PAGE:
Does anyone have any experience with elementary schools in Hagerstown, MD- Washington County or Frederick, MD? Thanks!
[This message has been edited by PennMom (edited June 12, 2007).]
I am in Frederick County, MD. DS with PA is in Kindergarten (3 more days left!!!). This is a good school system and the town we live in is known for its great schools in particular. As far as food allergy awareness goes...hopefully it will get better. We pushed for a peanut free table at lunch and got it. Didn't have too many probelms till his teacher went on maternity leave in Feb., then it seemed like it went down hill from there. Not just in his class, but bus issues also. In beginning of year they wouldn't "make" the driver carry meds. Then we had an incident happen and got new driver who does carry my DS's meds now. Right now there is a policy in this county that students can not carry any meds on them at all - period. I am really hopeful we can get that changed eventually also. DS is too young to do epi himself now, but by 2nd or 3rd grade I am hoping he is able to. Then I will take up that issue also. I just nominated our school to receive a free educational kit through FAAN. The principal called today to thank me for doing so. That is a good sign.
As far as Washington County...I am not sure. I do have a friend that lives in Boonsboro area. Her kids do not have food allergies, but I could ask her if she knows how they handle it.
Quote:Originally posted by PeanutFreeInMD:
[b] Right now there is a policy in this county that students can not carry any meds on them at all - period. [/b]
I'm in Montgomery Co, MD and I was just curious about this. What about a diabetic who wears an insulin pump? There is certainly prescription medication in that (an insulin pump is attached to the child by a sub-Q infusion set and pumps insulin continuously 24 hours a day) and I can't believe they wouldn't allow the child on the bus or in the school.
What about children with asthma who carry inhalers?
I was just trying to think of some ways that -if you were told this is the policy - that it cannot possibly be true. Is that policy online by any chance? I'd like to see it. My son who is PA/TN allergic is also a type 1 diabetic. It is not uncommon here in our county that a child carry the epipen on their person.
The MD state school nurses guideline also mentions the student carrying it on their person: [url="http://www.marylandpublicschools.org/NR/rdonlyres/6561B955-9B4A-4924-90AE-F95662804D90/8465/AnaphylaxisorSevereAllergicReactions.pdf"]http://www.marylandpublicschools.org/NR/...icReactions.pdf[/url]
I hope you get that worked out!
Hi selketine! We used to live in Montgomery Co. (Germantown) but moved up here to Frederick in 2001. Hubby still works in Mont Co. Maybe we should have stayed after reading your email...
This "no student carries meds" rule has been drilled into my head since beginning of year by nurses, teachers, and the principal. In April, after a teacher in bus duty handed my son jelly beans (he asked if there were peanuts in it and she said "no" but come on! )I was very upset. My DS was in line to get on bus where there would not have been access to his epi if he had had a reaction. I thought we had a pretty good case for allowing an epi to be in his back pack after this. No, principal still refused. Referred me to the county's Health Specialist who I thought I made some headway with...I was wrong. The solution she came up with was for me to hand epi to bus driver and bus driver to hand it to aid at school, and vice versa in afternoon. (It has worked out-I'll take what I can get!) I did ask about if children with asthma could carry inhalers....was told "no, they can't." (I was told they can't even carry eye drops by my eye doctor who thinks rule is absurd!). I've talked to one of the other Mom's with child with PA in Kindergarten who also has asthma and he is not allowed to carry inhaler. She also has 4th grader with asthma (no PA) and he does not carry inhaler. It upsets her very much. Believe me, I've tried to find an exception and so far have not. I didn't think to ask about a diabetics...and don't know anyone in that situation yet. Believe me, by the time my child is able to give the epi to himself (I am training him now, but he is only 5 and gets a little teary eyed a the thought of it-and I just ordered the E-belt so he gets used to having it on) I want him to wear it to school. I'll be fighting that battle eventually...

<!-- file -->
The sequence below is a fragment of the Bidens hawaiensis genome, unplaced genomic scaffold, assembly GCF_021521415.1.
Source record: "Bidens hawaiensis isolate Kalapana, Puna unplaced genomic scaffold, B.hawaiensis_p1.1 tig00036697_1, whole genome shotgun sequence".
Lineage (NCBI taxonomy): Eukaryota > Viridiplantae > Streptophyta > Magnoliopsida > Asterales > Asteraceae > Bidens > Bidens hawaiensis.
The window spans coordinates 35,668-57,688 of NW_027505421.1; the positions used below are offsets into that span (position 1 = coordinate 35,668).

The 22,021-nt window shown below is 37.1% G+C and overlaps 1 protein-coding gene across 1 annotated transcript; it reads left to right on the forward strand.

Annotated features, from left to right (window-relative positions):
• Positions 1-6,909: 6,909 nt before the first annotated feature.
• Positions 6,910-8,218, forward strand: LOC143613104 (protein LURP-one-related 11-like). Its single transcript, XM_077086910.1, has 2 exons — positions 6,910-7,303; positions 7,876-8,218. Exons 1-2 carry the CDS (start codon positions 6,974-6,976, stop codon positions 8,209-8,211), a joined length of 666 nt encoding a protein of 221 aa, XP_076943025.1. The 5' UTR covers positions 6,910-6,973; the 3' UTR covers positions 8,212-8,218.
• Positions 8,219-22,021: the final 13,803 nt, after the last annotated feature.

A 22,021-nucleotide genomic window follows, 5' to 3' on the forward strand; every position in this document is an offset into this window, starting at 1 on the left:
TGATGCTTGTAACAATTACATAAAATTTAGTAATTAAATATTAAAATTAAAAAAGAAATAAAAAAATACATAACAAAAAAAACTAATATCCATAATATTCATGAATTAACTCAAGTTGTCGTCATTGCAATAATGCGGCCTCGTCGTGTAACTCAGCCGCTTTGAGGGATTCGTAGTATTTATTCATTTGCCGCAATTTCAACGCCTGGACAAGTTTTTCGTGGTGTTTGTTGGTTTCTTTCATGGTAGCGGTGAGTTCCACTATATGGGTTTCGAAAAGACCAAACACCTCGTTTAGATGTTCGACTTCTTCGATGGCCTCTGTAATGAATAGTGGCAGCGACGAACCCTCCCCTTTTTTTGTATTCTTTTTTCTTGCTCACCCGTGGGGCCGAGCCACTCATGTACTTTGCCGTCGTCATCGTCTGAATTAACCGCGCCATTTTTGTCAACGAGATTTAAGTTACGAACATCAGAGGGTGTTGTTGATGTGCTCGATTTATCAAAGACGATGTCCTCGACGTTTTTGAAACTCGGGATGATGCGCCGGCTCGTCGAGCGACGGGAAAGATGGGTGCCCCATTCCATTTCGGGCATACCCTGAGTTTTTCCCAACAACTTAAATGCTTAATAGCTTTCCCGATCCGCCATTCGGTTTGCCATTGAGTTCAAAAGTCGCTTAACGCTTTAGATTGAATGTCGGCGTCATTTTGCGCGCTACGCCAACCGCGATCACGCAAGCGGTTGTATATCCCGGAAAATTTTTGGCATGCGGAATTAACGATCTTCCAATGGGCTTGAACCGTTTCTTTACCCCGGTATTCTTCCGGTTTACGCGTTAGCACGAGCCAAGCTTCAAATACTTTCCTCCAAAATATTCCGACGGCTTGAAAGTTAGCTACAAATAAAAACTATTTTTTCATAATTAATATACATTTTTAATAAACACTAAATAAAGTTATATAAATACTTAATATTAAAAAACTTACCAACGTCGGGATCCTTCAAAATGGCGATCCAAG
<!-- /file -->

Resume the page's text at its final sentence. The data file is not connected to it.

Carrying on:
We live in Baltimore County and my DS has carried his Epipen since 1st grade. I don't know what the specific laws are in Baltimore County but they are allowing him to do it. I had his allergist send a letter to the school stating why it was important for him to carry it and that it posed no harmful risk to others.
I would have your allergist do the same and see what happens. If this doesn't work I would fight for this to change in Fredrick County. It's already changing over in many other states as well.
I can about 100% guarantee you that if they tried to keep a child on an insulin pump out of school or off the bus because they are carrying a medication then it would not stand. I have heard a lot of things and I've never heard that rule.
I looked up the Frederick Co. Public Schools info and this is from the school system itself - they have a policy on students with Epipens:
G. EPIPENS are to be stored in a clearly labeled, secured accessible area.
Thanks guys for all the help. I've called the Washington Co School board and am waiting for a call back- so all your information and links is helpful. After I get them to answer my questions then I'll move on to the Franklin co School board and ask the same questions.
Does anyone know the answers to the following questions for Frederick county (or at least your school in Frederick county)-
Are there any Peanut free classrooms?
Do you have a full time nurse at your school?
DD will be in kindergarten (which I understand is mandatory in MD- it isn't here in Pennsylvania)- so I'm trying to get a grasp on MD guidelines so we can determine if a move is in our best interest (for job reasons). Thanks Again!
My to-date experience in Prince George's County, Maryland:
There are Peanut free classrooms. My son has had one since Kindergarten and he's now ending 3rd grade. In fact, no food enters my son
Thank you selketine and MimiM for the info on carrying the epi pen in school in MD. I've printed off that link and will be sure to use it. Very interesting as I have been told no so many times by so many people. (Not to mention all the kids I know that can't carry inhalers...it's a real shame!) Now the only question is whether to hold this info in my back pocket until my son feels he could do the epi if he had to, or bring it up now. My son gets teary eyed and scared when we talk about it now, but I'm hoping the more we do the braver he will be. I'll have to think about this...
To PennMom (sorry the topic swayed a bit to my situation...)